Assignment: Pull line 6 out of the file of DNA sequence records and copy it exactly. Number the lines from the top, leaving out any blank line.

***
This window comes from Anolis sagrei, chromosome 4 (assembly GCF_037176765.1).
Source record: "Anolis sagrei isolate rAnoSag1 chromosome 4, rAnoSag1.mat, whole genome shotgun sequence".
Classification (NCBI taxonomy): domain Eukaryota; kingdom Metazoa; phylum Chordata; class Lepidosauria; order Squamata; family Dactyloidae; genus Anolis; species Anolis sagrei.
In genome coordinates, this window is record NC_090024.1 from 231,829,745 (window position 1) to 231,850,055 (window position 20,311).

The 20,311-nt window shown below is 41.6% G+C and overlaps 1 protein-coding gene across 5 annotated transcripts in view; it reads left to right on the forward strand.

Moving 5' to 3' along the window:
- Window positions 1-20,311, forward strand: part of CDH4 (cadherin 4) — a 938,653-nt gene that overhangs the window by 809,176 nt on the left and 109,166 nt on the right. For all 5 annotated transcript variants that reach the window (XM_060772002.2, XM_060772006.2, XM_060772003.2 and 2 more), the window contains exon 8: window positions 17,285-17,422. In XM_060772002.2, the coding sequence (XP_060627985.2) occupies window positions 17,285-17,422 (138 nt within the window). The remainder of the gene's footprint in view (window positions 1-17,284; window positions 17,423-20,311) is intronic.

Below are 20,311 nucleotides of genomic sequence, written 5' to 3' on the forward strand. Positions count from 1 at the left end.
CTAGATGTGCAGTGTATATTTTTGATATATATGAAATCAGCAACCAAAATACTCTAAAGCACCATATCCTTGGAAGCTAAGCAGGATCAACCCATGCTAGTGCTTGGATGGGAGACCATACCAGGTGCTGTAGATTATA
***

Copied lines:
Moving 5' to 3' along the window: